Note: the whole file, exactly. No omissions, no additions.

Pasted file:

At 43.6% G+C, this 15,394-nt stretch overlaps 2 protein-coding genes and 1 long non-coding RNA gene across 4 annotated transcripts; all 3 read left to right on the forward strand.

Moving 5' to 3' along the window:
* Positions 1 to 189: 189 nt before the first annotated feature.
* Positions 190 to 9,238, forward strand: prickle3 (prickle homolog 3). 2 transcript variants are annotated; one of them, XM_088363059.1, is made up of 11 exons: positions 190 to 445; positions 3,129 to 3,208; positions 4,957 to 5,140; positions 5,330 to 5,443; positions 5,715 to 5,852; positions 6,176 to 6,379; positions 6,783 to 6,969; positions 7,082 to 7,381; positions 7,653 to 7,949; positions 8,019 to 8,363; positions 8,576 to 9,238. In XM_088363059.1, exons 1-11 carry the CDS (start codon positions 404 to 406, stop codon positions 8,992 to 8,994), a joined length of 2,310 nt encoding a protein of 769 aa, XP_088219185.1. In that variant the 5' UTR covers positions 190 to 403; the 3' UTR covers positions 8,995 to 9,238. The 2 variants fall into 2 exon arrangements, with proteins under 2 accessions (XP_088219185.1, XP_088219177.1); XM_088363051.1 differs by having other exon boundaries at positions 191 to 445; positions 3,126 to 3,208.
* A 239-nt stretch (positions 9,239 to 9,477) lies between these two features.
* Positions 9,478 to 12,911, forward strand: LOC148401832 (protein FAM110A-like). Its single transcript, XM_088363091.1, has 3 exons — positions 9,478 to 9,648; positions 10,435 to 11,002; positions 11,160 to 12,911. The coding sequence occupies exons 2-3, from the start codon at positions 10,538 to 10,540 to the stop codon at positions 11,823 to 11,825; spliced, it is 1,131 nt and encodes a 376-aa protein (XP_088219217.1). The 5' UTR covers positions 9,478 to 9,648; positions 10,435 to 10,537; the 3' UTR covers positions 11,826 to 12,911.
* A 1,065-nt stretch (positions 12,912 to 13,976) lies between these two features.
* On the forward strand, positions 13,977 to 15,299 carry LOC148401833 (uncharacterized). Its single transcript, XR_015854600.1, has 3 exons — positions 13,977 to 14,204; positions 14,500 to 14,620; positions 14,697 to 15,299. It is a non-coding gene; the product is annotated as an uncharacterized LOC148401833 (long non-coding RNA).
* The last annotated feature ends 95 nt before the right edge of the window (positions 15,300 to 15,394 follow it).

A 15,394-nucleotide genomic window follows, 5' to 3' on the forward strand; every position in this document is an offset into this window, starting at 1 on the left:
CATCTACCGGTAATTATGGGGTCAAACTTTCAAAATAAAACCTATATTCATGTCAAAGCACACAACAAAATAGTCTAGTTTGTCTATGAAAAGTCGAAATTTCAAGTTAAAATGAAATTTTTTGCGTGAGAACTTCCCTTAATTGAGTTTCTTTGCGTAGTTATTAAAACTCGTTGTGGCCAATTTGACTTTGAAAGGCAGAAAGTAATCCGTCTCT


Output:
At 43.6% G+C, this 15,394-nt stretch overlaps 2 protein-coding genes and 1 long non-coding RNA gene across 4 annotated transcripts; all 3 read left to right on the forward strand.

Moving 5' to 3' along the window:
* Positions 1 to 189: 189 nt before the first annotated feature.
* Positions 190 to 9,238, forward strand: prickle3 (prickle homolog 3). 2 transcript variants are annotated; one of them, XM_088363059.1, is made up of 11 exons: positions 190 to 445; positions 3,129 to 3,208; positions 4,957 to 5,140; positions 5,330 to 5,443; positions 5,715 to 5,852; positions 6,176 to 6,379; positions 6,783 to 6,969; positions 7,082 to 7,381; positions 7,653 to 7,949; positions 8,019 to 8,363; positions 8,576 to 9,238. In XM_088363059.1, exons 1-11 carry the CDS (start codon positions 404 to 406, stop codon positions 8,992 to 8,994), a joined length of 2,310 nt encoding a protein of 769 aa, XP_088219185.1. In that variant the 5' UTR covers positions 190 to 403; the 3' UTR covers positions 8,995 to 9,238. The 2 variants fall into 2 exon arrangements, with proteins under 2 accessions (XP_088219185.1, XP_088219177.1); XM_088363051.1 differs by having other exon boundaries at positions 191 to 445; positions 3,126 to 3,208.
* A 239-nt stretch (positions 9,239 to 9,477) lies between these two features.
* Positions 9,478 to 12,911, forward strand: LOC148401832 (protein FAM110A-like). Its single transcript, XM_088363091.1, has 3 exons — positions 9,478 to 9,648; positions 10,435 to 11,002; positions 11,160 to 12,911. The coding sequence occupies exons 2-3, from the start codon at positions 10,538 to 10,540 to the stop codon at positions 11,823 to 11,825; spliced, it is 1,131 nt and encodes a 376-aa protein (XP_088219217.1). The 5' UTR covers positions 9,478 to 9,648; positions 10,435 to 10,537; the 3' UTR covers positions 11,826 to 12,911.
* A 1,065-nt stretch (positions 12,912 to 13,976) lies between these two features.
* On the forward strand, positions 13,977 to 15,299 carry LOC148401833 (uncharacterized). Its single transcript, XR_015854600.1, has 3 exons — positions 13,977 to 14,204; positions 14,500 to 14,620; positions 14,697 to 15,299. It is a non-coding gene; the product is annotated as an uncharacterized LOC148401833 (long non-coding RNA).
* The last annotated feature ends 95 nt before the right edge of the window (positions 15,300 to 15,394 follow it).

A 15,394-nucleotide genomic window follows, 5' to 3' on the forward strand; every position in this document is an offset into this window, starting at 1 on the left:
CATCTACCGGTAATTATGGGGTCAAACTTTCAAAATAAAACCTATATTCATGTCAAAGCACACAACAAAATAGTCTAGTTTGTCTATGAAAAGTCGAAATTTCAAGTTAAAATGAAATTTTTTGCGTGAGAACTTCCCTTAATTGAGTTTCTTTGCGTAGTTATTAAAACTCGTTGTGGCCAATTTGACTTTGAAAGGCAGAAAGTAATCCGTCTCT